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Version: 0.3

Security in Marten

This document describees the main security features that are provided by the Marten web framework.

Cross-Site Request Forgery protection

Cross-Site Request Forgery (CSRF) attacks generally involve a malicious website trying to perform actions on a web application on behalf of an already authenticated user.

Marten comes with a built-in CSRF protection mechanism that is automatically enabled for your handlers. The use of this CSRF protection mechanism is controlled by a set of dedicated settings.


You should be careful when tweaking those settings and avoid disabling this protection unless this is absolutely necessary.

The CSRF protection provided by Marten is based on the verification of a token that must be provided for each unsafe HTTP request (ie. requests whose methods are not GET, HEAD, OPTIONS, or TRACE). This token is stored in the client cookies and it must be specified when submitting unsafe requests (either in the data itself or using a specific header): if the tokens are not valid, or if the cookie-based token does not match the one provided in the data, then this means that the request is malicious and that it must be rejected.

You can learn about the CSRF protection provided by Marten and the associated tools in the dedicated documentation.

Clickjacking protection

Clickjacking attacks involve a malicious website embedding another unprotected website in a frame. This can lead to users performing unintended actions on the targeted website.

Marten comes with a built-in clickjacking protection mechanism, that involves using a dedicated middleware (the X-Frame-Options middleware). This middleware is always automatically enabled for projects that are generated via the new management command and, as its name implies, it involves setting the X-Frame-Options header in order to prevent the considered Marten website from being inserted into a frame.

You can learn about the clickjacking protection provided by Marten and the associated tools in the dedicated documentation.

Cross Site Scripting protection

Cross Site Scripting (XSS) attacks involve a malicious user injecting client-side scripts into the browser of another user. This usually happens when rendering database-stored HTML data or when generating HTML contents and displaying it in a browser: if these HTML contents are not properly sanitized, then this can allow an attacker's JavaScript to be executed in the browser.

To prevent this, Marten templates automatically escape HTML contents in variable outputs, unless those are marked as "safe". You can learn more about this capability in Auto-Escaping.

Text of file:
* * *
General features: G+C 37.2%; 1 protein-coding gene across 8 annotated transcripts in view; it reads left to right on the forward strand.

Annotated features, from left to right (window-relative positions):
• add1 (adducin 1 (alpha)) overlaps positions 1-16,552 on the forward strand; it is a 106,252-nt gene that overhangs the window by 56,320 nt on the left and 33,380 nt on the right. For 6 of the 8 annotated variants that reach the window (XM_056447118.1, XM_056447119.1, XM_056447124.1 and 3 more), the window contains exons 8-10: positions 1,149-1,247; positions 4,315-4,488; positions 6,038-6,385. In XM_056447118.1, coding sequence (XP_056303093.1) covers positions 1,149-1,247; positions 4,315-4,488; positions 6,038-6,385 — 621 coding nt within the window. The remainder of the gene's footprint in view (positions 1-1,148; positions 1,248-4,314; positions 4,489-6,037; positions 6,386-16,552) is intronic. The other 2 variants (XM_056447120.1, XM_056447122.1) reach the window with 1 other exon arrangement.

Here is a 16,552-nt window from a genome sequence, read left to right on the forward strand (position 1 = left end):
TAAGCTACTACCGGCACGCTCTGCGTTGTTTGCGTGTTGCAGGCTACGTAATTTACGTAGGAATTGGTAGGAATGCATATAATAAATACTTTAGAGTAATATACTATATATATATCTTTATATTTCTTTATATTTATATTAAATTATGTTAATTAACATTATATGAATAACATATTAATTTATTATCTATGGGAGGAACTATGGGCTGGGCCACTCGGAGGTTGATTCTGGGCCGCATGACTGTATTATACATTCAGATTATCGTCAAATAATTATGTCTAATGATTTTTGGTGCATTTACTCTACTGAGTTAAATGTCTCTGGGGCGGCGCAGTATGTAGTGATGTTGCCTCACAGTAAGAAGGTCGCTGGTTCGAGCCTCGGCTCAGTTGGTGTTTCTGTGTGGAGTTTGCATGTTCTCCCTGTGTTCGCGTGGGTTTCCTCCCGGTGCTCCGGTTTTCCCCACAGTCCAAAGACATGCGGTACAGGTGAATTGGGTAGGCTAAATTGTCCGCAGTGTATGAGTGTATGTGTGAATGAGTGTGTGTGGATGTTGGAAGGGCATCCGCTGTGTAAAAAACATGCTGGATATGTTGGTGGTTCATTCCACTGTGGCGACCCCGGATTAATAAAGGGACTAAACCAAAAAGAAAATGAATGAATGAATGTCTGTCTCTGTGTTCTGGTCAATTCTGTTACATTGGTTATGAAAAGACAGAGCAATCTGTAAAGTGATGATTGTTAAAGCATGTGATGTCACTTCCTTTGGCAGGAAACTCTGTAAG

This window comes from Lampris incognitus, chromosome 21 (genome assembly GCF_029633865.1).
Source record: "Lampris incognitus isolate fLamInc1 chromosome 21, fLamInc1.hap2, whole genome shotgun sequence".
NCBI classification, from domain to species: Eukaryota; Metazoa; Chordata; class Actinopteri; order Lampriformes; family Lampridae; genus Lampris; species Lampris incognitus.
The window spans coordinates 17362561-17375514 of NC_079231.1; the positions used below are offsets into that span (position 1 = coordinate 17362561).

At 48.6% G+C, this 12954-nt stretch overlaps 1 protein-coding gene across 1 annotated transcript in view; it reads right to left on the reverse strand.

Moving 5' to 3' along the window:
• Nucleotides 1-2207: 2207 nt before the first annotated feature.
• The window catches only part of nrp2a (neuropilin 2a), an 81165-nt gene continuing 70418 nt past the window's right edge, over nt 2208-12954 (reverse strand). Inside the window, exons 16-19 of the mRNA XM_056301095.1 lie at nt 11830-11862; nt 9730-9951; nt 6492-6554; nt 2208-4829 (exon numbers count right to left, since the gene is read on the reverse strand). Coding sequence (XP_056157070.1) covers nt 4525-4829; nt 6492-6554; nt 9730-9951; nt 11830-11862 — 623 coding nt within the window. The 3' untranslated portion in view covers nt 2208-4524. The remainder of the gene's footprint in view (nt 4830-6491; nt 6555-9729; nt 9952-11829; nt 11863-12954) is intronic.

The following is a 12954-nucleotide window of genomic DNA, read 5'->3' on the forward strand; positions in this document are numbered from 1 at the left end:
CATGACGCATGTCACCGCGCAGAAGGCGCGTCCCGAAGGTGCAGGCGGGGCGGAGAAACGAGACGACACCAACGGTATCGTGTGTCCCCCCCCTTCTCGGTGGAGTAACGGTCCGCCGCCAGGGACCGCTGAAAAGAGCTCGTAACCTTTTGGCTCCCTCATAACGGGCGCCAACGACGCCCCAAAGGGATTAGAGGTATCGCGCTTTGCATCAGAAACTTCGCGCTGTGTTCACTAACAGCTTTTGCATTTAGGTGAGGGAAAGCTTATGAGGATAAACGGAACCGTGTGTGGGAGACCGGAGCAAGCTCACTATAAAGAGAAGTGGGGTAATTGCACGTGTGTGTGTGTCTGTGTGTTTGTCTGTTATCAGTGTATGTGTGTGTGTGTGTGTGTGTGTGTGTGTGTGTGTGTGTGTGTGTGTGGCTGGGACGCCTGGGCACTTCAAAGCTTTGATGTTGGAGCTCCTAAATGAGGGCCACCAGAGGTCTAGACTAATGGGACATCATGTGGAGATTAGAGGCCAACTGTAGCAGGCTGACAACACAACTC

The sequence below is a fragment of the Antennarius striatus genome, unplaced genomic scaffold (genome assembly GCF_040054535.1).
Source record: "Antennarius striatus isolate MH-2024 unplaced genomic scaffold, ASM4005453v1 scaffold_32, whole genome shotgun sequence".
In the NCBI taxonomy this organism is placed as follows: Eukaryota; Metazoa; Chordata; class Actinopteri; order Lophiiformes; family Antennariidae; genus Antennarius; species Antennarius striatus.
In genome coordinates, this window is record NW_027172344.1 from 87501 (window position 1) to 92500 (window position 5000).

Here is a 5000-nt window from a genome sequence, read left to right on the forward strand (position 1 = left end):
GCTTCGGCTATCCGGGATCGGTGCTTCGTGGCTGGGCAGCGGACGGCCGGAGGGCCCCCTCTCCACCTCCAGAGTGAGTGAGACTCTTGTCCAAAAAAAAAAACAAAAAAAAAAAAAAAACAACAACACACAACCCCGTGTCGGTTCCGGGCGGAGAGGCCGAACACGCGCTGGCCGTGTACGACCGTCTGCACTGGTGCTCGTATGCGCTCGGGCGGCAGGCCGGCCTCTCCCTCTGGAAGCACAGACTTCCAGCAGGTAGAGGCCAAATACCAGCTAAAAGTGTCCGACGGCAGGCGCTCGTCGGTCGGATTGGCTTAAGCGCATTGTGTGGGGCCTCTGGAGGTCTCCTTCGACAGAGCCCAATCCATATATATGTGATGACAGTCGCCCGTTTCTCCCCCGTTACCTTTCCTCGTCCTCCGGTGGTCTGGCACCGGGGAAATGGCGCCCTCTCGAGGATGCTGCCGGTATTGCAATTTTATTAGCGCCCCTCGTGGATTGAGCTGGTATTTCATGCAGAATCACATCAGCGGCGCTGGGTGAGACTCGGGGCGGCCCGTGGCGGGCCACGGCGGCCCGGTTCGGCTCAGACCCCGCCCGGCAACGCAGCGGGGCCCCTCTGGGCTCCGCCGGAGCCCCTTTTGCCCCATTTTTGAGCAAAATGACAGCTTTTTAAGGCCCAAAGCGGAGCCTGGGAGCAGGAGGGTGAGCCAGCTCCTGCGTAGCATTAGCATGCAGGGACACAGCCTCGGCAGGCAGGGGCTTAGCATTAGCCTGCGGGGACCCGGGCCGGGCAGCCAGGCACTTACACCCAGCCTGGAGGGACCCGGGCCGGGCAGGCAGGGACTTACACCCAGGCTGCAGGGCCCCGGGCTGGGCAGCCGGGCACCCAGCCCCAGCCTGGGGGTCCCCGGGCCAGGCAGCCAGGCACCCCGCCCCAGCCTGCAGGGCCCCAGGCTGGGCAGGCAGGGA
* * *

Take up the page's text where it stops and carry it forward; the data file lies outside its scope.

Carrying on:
It should be noted that this auto-escaping mechanism can be disabled using a specific filter if needed, but you should be aware of the risks while doing so and ensure that your HTML contents are properly sanitized in order to avoid XSS vulnerabilities.

HTTP Host Header attacks protection

HTTP Host Header attacks happen when websites that handle the value of the Host header (eg. in order to generate fully qualified URLs) trust this header value implicitly and don't verify it.

Marten implements a protection mechanism against this type of attack by validating the Host header against a set of explicitly allowed hosts that must be specified in the allowed_hosts setting. The X-Forwarded-Host header can also be used to determine the host if the use of this header is enabled (use_x_forwarded_host setting).

SQL injection protection

SQL injection attacks happen when a malicious user is able to execute arbitrary SQL queries on a database, which usually occurs when submitting input data to a web application. This can lead to database records being leaked and/or altered.

The query sets API provided by Marten generates SQL code by using query parameterization. This means that the actual code of a query is defined separately from its parameters, which ensures that any user-provided parameter is escaped by the considered database driver before the query is executed.

Content Security Policy

The Content-Security-Policy (CSP) header is a collection of guidelines that the browser follows to allow specific sources for scripts, styles, embedded content, and more. It ensures that only these approved sources are allowed while blocking all other sources.

Marten comes with a built-in Content Security Policy mechanism, that involves using a dedicated middleware (the Content-Security-Policy middleware). This middleware guarantees the presence of the Content-Security-Policy header in the response's headers.

You can learn about the Content-Security-Policy header and how to configure it in the dedicated documentation.